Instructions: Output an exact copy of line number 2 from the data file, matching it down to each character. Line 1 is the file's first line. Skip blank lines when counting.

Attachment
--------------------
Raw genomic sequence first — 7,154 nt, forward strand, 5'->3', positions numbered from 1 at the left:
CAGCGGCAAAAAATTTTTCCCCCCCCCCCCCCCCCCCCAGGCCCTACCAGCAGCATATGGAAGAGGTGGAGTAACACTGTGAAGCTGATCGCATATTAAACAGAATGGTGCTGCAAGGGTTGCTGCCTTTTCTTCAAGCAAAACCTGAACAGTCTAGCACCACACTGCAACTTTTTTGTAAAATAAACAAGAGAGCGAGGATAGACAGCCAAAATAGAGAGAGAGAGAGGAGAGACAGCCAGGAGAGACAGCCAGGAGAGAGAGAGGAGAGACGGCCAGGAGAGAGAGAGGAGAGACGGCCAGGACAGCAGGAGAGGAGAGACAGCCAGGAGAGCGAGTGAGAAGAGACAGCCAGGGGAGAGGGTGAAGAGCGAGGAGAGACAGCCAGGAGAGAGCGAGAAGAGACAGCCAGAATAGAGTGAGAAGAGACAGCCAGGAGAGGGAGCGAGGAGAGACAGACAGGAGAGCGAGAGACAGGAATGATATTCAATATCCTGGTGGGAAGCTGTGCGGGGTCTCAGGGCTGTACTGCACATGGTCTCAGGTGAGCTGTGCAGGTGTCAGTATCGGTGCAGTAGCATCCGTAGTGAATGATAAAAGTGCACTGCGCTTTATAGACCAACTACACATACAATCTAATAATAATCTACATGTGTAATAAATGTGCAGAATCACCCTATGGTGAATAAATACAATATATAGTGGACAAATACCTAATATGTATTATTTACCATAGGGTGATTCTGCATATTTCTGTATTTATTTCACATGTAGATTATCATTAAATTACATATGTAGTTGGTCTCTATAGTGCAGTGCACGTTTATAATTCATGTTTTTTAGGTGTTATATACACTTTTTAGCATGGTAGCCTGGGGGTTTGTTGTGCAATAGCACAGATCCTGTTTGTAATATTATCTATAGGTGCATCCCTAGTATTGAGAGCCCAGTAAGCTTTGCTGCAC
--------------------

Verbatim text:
CAGCGGCAAAAAATTTTTCCCCCCCCCCCCCCCCCCCCAGGCCCTACCAGCAGCATATGGAAGAGGTGGAGTAACACTGTGAAGCTGATCGCATATTAAACAGAATGGTGCTGCAAGGGTTGCTGCCTTTTCTTCAAGCAAAACCTGAACAGTCTAGCACCACACTGCAACTTTTTTGTAAAATAAACAAGAGAGCGAGGATAGACAGCCAAAATAGAGAGAGAGAGAGGAGAGACAGCCAGGAGAGACAGCCAGGAGAGAGAGAGGAGAGACGGCCAGGAGAGAGAGAGGAGAGACGGCCAGGACAGCAGGAGAGGAGAGACAGCCAGGAGAGCGAGTGAGAAGAGACAGCCAGGGGAGAGGGTGAAGAGCGAGGAGAGACAGCCAGGAGAGAGCGAGAAGAGACAGCCAGAATAGAGTGAGAAGAGACAGCCAGGAGAGGGAGCGAGGAGAGACAGACAGGAGAGCGAGAGACAGGAATGATATTCAATATCCTGGTGGGAAGCTGTGCGGGGTCTCAGGGCTGTACTGCACATGGTCTCAGGTGAGCTGTGCAGGTGTCAGTATCGGTGCAGTAGCATCCGTAGTGAATGATAAAAGTGCACTGCGCTTTATAGACCAACTACACATACAATCTAATAATAATCTACATGTGTAATAAATGTGCAGAATCACCCTATGGTGAATAAATACAATATATAGTGGACAAATACCTAATATGTATTATTTACCATAGGGTGATTCTGCATATTTCTGTATTTATTTCACATGTAGATTATCATTAAATTACATATGTAGTTGGTCTCTATAGTGCAGTGCACGTTTATAATTCATGTTTTTTAGGTGTTATATACACTTTTTAGCATGGTAGCCTGGGGGTTTGTTGTGCAATAGCACAGATCCTGTTTGTAATATTATCTATAGGTGCATCCCTAGTATTGAGAGCCCAGTAAGCTTTGCTGCAC